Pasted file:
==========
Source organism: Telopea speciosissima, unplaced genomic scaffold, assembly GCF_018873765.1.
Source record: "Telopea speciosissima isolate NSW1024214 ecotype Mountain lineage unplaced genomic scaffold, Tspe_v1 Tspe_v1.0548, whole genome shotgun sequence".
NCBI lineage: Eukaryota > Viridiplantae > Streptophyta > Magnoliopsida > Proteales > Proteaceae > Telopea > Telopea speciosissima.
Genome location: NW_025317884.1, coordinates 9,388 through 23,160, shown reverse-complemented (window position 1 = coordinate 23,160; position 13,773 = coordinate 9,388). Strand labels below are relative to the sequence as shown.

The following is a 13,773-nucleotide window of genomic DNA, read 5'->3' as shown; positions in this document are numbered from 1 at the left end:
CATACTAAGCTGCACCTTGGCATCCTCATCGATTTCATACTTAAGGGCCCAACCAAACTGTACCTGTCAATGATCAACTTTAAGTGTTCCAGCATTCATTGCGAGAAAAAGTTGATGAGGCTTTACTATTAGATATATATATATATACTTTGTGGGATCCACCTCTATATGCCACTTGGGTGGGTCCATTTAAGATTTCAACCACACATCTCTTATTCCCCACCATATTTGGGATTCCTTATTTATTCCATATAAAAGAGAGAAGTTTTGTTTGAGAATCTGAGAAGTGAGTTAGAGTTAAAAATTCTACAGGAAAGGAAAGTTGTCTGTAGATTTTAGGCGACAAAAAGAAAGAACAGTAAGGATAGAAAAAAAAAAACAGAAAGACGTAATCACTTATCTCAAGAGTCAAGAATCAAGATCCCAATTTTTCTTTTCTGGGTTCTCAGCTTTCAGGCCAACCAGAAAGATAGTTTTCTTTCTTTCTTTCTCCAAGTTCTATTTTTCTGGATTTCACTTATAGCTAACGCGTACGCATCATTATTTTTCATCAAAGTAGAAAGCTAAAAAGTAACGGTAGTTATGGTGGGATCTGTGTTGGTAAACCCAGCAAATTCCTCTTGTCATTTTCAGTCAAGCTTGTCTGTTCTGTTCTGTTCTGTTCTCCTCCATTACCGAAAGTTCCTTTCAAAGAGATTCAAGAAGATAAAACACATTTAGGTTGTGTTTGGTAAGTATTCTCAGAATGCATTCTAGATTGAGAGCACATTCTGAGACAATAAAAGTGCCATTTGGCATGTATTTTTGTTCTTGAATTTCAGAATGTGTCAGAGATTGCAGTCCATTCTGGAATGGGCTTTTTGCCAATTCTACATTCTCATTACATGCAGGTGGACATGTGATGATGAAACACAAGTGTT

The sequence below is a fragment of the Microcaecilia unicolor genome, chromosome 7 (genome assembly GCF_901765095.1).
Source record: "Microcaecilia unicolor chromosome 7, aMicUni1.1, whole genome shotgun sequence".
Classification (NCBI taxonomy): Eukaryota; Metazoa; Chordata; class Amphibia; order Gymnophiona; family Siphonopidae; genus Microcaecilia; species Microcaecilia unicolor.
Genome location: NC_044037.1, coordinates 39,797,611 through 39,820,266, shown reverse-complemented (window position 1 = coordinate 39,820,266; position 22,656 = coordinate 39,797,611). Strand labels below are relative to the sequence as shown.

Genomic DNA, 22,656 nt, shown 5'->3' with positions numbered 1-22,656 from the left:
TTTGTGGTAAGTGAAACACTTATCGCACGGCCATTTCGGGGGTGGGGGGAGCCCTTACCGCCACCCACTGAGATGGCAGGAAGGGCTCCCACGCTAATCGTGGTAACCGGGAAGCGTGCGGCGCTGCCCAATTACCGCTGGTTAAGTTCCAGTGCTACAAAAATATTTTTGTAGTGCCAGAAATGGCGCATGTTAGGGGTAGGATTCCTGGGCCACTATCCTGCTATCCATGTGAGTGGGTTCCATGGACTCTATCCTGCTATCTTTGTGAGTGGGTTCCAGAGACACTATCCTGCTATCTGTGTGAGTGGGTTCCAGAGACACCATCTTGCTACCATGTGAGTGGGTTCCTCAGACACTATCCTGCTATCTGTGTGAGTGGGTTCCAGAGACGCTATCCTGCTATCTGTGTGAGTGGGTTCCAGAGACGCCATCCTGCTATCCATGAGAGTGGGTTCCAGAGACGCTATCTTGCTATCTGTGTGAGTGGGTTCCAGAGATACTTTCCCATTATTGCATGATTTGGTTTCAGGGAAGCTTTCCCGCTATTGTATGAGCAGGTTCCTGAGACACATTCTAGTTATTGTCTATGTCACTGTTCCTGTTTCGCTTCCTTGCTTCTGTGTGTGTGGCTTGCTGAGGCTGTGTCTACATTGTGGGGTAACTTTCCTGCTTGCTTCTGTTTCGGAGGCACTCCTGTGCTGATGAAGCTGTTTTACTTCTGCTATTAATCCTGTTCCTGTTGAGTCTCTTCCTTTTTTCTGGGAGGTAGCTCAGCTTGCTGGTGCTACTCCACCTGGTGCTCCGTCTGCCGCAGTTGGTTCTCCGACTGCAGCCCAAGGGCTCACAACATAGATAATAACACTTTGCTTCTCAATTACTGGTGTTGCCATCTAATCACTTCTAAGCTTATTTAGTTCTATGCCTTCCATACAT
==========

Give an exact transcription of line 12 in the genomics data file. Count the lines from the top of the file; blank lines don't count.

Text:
TTTGTGGTAAGTGAAACACTTATCGCACGGCCATTTCGGGGGTGGGGGGAGCCCTTACCGCCACCCACTGAGATGGCAGGAAGGGCTCCCACGCTAATCGTGGTAACCGGGAAGCGTGCGGCGCTGCCCAATTACCGCTGGTTAAGTTCCAGTGCTACAAAAATATTTTTGTAGTGCCAGAAATGGCGCATGTTAGGGGTAGGATTCCTGGGCCACTATCCTGCTATCCATGTGAGTGGGTTCCATGGACTCTATCCTGCTATCTTTGTGAGTGGGTTCCAGAGACACTATCCTGCTATCTGTGTGAGTGGGTTCCAGAGACACCATCTTGCTACCATGTGAGTGGGTTCCTCAGACACTATCCTGCTATCTGTGTGAGTGGGTTCCAGAGACGCTATCCTGCTATCTGTGTGAGTGGGTTCCAGAGACGCCATCCTGCTATCCATGAGAGTGGGTTCCAGAGACGCTATCTTGCTATCTGTGTGAGTGGGTTCCAGAGATACTTTCCCATTATTGCATGATTTGGTTTCAGGGAAGCTTTCCCGCTATTGTATGAGCAGGTTCCTGAGACACATTCTAGTTATTGTCTATGTCACTGTTCCTGTTTCGCTTCCTTGCTTCTGTGTGTGTGGCTTGCTGAGGCTGTGTCTACATTGTGGGGTAACTTTCCTGCTTGCTTCTGTTTCGGAGGCACTCCTGTGCTGATGAAGCTGTTTTACTTCTGCTATTAATCCTGTTCCTGTTGAGTCTCTTCCTTTTTTCTGGGAGGTAGCTCAGCTTGCTGGTGCTACTCCACCTGGTGCTCCGTCTGCCGCAGTTGGTTCTCCGACTGCAGCCCAAGGGCTCACAACATAGATAATAACACTTTGCTTCTCAATTACTGGTGTTGCCATCTAATCACTTCTAAGCTTATTTAGTTCTATGCCTTCCATACAT